Making telemedicine more widely available – and used – may be especially important for people with chronic conditions and the 20 percent of the U.S. population that lives in rural areas where access to health care, particularly specialty care, is often lacking. By considering these tips, people may make the most of telemedicine resources as part of their journey toward managing their health.

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Dave Milich is the CEO of UnitedHealthcare of Texas.

A Houston real estate expert suggests that the icon that is the Astrodome should be restored to be used for energy conferences and other business needs. Photo courtesy of the city of Houston

Over the past several years, there's been a continuous conversation about the iconic Astrodome and what should be done with it. Dubbed the "Eighth Wonder of the World," Houstonians certainly don't want to see the Astrodome go, as it is a landmark deeply embedded into the hearts and minds of our beloved city.

Ideas have been thrown around, yet none of them seem to stick. The $105 million county-approved plan to renovate and build a multi-story parking garage that was approved under Judge Ed Emmett's court in 2018 has been placed on hold until further notice.

For the betterment of business

Houston is famously known as the world capital of the international energy industry, petroleum exploration, space exploration, medical communities and vast port systems across the Gulf. Our city hosts the annual Offshore Technology Conference, one of the largest oil and gas trade shows in the world, which features the industry's latest technology, products, networking opportunities, and more.

On average, more than 59,000 people attend OTC annually, with more than 15,000 attendees visiting from outside the U.S. In addition, Houston is also headquarters to more than 500 oil and gas exploration and production companies and has 10 refineries producing over 2.6 million barrels of crude oil daily.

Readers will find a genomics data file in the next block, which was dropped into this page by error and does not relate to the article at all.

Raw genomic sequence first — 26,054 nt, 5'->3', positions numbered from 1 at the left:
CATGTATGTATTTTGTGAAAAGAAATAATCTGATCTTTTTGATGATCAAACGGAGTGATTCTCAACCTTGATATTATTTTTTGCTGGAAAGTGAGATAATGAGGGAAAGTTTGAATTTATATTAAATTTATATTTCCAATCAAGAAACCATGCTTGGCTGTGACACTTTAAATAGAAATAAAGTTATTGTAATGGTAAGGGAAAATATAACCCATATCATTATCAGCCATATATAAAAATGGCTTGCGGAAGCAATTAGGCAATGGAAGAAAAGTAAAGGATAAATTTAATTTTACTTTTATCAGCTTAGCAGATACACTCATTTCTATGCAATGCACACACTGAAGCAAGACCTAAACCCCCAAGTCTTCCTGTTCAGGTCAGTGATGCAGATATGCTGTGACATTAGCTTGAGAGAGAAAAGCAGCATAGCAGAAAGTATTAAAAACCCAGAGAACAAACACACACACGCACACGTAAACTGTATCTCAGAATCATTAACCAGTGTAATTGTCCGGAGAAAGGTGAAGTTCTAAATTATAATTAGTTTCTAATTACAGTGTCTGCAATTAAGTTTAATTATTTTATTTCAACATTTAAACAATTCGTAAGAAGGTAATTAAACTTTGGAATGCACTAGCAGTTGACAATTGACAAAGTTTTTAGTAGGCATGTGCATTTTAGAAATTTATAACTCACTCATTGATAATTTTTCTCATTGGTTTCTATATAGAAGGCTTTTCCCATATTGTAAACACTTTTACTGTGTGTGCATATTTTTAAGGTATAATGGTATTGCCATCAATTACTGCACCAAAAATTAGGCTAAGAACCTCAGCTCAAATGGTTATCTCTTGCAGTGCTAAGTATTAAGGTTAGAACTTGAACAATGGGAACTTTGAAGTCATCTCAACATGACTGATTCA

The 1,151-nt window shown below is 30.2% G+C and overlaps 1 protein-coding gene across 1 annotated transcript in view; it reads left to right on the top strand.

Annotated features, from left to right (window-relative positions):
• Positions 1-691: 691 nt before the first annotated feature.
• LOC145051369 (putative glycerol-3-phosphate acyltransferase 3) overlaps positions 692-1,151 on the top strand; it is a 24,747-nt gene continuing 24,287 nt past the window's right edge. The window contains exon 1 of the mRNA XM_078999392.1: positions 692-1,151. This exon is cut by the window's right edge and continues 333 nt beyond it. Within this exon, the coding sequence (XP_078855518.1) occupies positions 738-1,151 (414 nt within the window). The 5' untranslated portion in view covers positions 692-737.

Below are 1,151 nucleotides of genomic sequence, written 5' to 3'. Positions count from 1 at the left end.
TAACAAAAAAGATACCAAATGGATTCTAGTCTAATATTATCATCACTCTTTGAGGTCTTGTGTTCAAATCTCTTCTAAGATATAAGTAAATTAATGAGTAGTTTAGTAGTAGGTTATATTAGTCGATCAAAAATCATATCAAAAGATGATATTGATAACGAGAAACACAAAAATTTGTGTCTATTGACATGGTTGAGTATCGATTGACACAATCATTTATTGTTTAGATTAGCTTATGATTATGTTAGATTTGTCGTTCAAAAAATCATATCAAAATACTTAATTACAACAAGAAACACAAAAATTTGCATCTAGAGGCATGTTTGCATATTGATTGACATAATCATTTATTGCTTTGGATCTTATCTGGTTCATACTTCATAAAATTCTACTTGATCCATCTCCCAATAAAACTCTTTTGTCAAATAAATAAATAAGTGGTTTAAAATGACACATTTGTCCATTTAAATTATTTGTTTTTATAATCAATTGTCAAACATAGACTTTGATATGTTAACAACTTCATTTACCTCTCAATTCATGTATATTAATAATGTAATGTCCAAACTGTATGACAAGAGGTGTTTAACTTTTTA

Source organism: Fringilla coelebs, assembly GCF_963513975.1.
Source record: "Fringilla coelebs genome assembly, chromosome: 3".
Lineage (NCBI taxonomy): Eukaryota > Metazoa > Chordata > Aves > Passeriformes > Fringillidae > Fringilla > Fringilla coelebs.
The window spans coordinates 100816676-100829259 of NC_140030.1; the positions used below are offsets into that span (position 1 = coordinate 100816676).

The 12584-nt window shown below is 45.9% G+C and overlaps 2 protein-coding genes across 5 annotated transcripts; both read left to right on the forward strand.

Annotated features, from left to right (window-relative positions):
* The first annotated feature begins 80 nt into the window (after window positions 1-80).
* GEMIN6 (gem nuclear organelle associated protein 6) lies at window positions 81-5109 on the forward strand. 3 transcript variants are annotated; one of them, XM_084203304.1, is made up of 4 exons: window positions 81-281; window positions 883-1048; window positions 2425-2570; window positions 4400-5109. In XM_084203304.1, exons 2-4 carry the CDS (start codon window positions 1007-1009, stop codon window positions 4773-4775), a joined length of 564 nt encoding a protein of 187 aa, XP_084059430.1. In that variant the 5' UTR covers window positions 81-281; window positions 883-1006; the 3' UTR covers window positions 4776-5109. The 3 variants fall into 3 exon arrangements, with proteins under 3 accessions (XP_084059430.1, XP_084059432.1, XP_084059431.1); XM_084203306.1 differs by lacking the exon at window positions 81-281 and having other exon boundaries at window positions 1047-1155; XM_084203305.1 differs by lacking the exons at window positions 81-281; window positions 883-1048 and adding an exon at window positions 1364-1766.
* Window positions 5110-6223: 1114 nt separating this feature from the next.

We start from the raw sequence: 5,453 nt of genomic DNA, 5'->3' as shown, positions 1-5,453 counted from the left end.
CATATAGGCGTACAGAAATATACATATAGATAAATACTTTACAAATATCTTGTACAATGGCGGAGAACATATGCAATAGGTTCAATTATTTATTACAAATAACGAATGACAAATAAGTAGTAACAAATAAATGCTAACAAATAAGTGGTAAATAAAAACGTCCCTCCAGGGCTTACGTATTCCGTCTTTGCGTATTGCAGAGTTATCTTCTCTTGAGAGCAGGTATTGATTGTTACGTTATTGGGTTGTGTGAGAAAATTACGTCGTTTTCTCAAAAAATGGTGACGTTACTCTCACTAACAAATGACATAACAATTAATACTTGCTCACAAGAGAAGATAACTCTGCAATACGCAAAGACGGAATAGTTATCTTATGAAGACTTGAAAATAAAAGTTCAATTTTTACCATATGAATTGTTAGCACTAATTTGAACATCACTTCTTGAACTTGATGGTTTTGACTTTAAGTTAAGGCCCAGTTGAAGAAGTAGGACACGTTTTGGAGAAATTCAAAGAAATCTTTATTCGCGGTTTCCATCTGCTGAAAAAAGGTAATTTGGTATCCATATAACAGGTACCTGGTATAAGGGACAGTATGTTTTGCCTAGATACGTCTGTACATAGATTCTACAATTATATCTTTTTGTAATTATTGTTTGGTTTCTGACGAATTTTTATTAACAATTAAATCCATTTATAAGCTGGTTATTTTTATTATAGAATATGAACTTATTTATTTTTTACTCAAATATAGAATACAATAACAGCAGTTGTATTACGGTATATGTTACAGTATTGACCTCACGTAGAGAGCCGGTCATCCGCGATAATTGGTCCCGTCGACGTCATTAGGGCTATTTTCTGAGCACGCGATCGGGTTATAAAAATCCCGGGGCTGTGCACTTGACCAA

Houston is a prime location to become a candidate for a new commodity exchange center housed inside the Astrodome. The current New York Mercantile Exchange, a commodity futures exchange owned and operated by CME Group of Chicago, is located in Manhattan, New York City. There are additional offices located in Boston, Washington, Atlanta, San Francisco, Dubai, London, and Tokyo. Surprisingly, Houston is not on that list. The NYMEX division handles billions of dollars' worth of futures and options contracts for energy products such as oil and natural gas.

Renovating and repurposing

Scalability is important to consider when discussing the repurposing of the Astrodome. Oil and gas is the only industry that could support the Astrodome's expenses and generate a profit. Other options such as turning it into a parking garage or a hike and bike trail would not be sufficient. Moving something as significant as the oil and gas futures exchange to Houston would provide NRG with the necessary monthly residual income to sustain the beloved Astrodome.

Another viable option would be to host the annual Offshore Technology Conference at the Astrodome. Oil and gas companies would set-up year-round exhibits on the floor of the Astrodome for convenience, providing an opportunity to showcase their equipment and product to potential clients.

To further capitalize on this concept, the Astrodome would offer corporate suite rentals for oil and gas companies to lease in order to provide a meeting space for people flying in and out of town. While the equipment and product would be on the floor for people to look at, NRG could bring in additional rental income from the suites.

To maintain the iconic nature of the building, signage would hang on the outside of the Astrodome, featuring the top oil and gas company's logos and placing a pump jack on top of it to emulate an oil rig.

The beauty of all of this is the simplicity of it. The hard part is done. Houston has become the oil and gas capital of the world over the last 100 years. The easy part is ahead; filling the Astrodome with oil and gas companies that want to do business.

Your move, Houston.

The first step toward making an endeavor like this possible is simply suggesting that it is. There's no need to fix what's already working in New York. We can use the same business model, bring it down to our great city, put the Astrodome back to good use, and truly become the petrochemical exchange capital of the world.

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Frank Blackwood is the senior director of Lee & Associates - Houston.